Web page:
The best band-aid I have is that they both get thrown forward through time somehow, and assemble the typical X-Men crew.
 

-Arcadia-

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I don't get this "mutants are persecuted just because they are mutants" thing.

90% of them are homicidal maniacs, violent criminals, or cause wanton destruction due to poor self control. It's not like any of them use their powers for good other than a tiny minority. They don't seem to contribute to industry, be willing to serve their government, or do anything but act like spoiled children when they hit any obstacle.

I mean, you aren’t wrong. They royally screwed up with the presentation, or maybe shouldn’t have grafted civil rights ideals so close to an a fantastical entertainment property.

But seeing someone write about how mutants are a menace to society on Gaf, made my day.
 
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TGO

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Hollywood - "The best way to update any character - make them black. Especially gingers, fuck them."
Glad I'm not the only one to notice this, gingers can't catch a break 😂
Edit, I'm not ginger btw 😁
 
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JimiNutz

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If they want to remain faithful to the source material and also incorporate them into the modern MCU then they are going to have to introduce some multiverse shit.

WandaVision and Spider-Man 3 are both likely to introduce the multiverse idea into the MCU and once they do that it'll be very easy to bring faithful X-Men across as well.

If not, then yeah, sure they could update them for modern audiences but is the world really ready for black Wolverine? How about Asian Wolverine? Exactly.
 
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quickwhips

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anything about changing race or sex can fuck off. I am not a fan of this. There are so many great characters of all sex and race. If you want to use a character or a certain race or sex just pick one and make a movie about it. There is enough stories already there for this just tell the what race and sex you and they will tell you what characters match that description.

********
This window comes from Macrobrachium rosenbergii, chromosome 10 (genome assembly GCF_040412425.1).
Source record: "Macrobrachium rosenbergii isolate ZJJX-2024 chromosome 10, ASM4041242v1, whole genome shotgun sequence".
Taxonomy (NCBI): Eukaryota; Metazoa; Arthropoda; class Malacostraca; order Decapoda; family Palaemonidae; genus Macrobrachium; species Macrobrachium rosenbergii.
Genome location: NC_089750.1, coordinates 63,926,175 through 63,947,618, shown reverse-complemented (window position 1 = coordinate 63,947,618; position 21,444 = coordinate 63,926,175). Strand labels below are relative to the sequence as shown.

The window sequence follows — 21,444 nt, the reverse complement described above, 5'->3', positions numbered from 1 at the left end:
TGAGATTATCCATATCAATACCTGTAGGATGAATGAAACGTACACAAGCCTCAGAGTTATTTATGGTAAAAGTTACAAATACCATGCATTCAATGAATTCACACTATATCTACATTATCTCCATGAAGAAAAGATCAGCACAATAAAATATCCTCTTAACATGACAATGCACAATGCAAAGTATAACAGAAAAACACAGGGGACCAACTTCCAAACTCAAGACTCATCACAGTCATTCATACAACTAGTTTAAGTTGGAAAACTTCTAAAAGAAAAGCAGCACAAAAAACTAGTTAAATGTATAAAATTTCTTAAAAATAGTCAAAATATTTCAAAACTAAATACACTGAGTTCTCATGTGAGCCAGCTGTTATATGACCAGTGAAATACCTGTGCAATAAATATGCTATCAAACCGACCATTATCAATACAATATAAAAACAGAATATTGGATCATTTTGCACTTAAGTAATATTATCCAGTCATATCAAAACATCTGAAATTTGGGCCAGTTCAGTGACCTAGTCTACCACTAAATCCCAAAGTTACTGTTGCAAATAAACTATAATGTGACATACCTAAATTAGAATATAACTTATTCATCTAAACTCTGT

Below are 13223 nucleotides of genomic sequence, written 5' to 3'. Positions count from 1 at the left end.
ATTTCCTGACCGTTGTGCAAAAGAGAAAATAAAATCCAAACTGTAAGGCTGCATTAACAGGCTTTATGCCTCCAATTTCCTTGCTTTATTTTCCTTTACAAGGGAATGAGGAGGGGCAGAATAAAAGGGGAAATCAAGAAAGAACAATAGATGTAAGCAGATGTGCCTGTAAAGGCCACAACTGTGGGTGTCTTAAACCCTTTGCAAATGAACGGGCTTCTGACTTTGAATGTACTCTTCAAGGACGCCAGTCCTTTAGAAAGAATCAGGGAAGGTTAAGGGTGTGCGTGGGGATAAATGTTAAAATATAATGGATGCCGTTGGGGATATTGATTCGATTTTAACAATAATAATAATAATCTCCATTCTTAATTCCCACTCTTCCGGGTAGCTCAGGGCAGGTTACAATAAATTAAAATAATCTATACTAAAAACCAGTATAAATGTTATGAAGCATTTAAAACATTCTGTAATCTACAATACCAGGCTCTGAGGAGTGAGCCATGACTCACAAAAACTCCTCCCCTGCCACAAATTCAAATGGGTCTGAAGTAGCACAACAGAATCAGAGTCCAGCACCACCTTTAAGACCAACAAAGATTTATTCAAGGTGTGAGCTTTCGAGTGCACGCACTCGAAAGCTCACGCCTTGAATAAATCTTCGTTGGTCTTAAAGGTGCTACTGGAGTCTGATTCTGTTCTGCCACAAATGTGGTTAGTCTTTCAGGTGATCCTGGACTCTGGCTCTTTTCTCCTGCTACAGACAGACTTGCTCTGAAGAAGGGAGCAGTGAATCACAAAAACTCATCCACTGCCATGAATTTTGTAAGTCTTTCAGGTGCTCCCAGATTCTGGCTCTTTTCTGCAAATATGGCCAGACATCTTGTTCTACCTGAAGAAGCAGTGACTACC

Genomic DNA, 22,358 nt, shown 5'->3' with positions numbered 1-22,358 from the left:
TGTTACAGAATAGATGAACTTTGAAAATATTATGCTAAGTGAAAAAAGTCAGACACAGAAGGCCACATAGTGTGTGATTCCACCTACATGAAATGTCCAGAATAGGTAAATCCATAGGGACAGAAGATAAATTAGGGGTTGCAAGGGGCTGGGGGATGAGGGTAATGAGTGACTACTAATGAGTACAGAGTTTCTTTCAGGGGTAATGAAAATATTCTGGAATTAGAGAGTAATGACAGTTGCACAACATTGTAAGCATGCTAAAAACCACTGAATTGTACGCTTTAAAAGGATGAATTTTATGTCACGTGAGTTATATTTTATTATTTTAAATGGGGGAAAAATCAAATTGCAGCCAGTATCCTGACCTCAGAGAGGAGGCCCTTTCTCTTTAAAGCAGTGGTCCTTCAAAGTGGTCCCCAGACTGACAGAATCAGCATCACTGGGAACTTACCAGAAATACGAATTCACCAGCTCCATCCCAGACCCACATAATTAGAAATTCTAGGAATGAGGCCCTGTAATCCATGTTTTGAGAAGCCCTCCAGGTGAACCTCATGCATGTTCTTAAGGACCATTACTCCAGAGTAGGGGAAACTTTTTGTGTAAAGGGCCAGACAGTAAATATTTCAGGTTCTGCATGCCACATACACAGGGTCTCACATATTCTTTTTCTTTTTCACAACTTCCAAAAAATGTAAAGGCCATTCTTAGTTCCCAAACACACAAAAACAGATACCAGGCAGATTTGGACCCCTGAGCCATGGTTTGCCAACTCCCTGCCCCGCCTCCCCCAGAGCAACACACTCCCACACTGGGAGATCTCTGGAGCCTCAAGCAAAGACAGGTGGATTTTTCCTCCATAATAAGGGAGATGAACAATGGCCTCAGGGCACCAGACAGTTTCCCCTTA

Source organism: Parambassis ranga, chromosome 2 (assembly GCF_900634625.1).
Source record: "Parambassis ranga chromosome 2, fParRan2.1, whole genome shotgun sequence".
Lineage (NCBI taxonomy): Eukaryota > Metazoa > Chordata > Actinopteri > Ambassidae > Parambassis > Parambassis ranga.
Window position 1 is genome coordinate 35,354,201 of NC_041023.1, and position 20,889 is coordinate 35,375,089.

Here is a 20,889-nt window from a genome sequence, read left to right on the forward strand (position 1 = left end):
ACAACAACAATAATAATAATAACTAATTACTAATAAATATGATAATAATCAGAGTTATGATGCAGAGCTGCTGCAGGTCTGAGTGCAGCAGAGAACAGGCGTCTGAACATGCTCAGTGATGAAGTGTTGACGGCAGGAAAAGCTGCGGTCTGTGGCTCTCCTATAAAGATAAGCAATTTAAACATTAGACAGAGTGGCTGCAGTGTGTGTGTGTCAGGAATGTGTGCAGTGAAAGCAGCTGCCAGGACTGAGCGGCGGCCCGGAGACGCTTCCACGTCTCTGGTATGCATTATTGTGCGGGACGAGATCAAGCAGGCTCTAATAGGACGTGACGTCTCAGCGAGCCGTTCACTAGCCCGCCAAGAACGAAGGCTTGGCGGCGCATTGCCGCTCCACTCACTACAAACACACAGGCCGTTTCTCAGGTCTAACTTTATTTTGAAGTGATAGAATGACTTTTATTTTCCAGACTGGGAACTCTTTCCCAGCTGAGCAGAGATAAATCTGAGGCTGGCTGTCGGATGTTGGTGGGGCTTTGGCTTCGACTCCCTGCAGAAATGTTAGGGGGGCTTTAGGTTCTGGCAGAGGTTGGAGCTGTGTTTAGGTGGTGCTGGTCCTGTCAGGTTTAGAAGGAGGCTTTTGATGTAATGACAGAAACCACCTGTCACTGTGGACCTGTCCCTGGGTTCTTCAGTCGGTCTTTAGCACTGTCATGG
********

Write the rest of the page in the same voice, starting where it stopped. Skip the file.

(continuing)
Methos#1975

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If they want to remain faithful to the source material and also incorporate them into the modern MCU then they are going to have to introduce some multiverse shit.

WandaVision and Spider-Man 3 are both likely to introduce the multiverse idea into the MCU and once they do that it'll be very easy to bring faithful X-Men across as well.

If not, then yeah, sure they could update them for modern audiences but is the world really ready for black Wolverine? How about Asian Wolverine? Exactly.

This is really the best course, easy to keep them intact when multiverse and time travel hijinks are used, could even use the same Xmen from the Fox Films then
 
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JSoup

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I don't get this "mutants are persecuted just because they are mutants" thing.

90% of them are homicidal maniacs, violent criminals, or cause wanton destruction due to poor self control. It's not like any of them use their powers for good other than a tiny minority. They don't seem to contribute to industry, be willing to serve their government, or do anything but act like spoiled children when they hit any obstacle.

Someone have a link to that REE thread where someone brings this up and it turned into a five page thread of one guy trying to get the OP to admit to being a white supremacist?
 

jason10mm

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I mean, you aren’t wrong. They royally screwed up with the presentation, or maybe shouldn’t have grafted civil rights ideals so close to an a fantastical entertainment property.

But seeing someone write about how mutants are a menace to society on Gaf, made my day.
Well, to be fair, it applies to all superpowers, not just mutants.

Clearly it is because there are just a few 'heroes' and they need lots of bad guys to fight, so we are trapped in this "powers make you bad or mostly bad people get powers" cycle. And no one ever uses their fantastic powers to make a few bucks OTHER than crime.

"Hey Magnetic Man, you know with your powers we could unlock the secrets of the universe and build a massive supercollider in record time!"

"Fuck that, I'm gonna rob banks..."

It's why I like Larry Correia's Hard Magic series, or even GRR Martins Wild Cards anthology. Does a lot to break the superhero paradigm.
 
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Mistershine.

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I don't get this "mutants are persecuted just because they are mutants" thing.

90% of them are homicidal maniacs, violent criminals, or cause wanton destruction due to poor self control. It's not like any of them use their powers for good other than a tiny minority. They don't seem to contribute to industry, be willing to serve their government, or do anything but act like spoiled children when they hit any obstacle.
Sounds like an allegory for a certain section of today's society...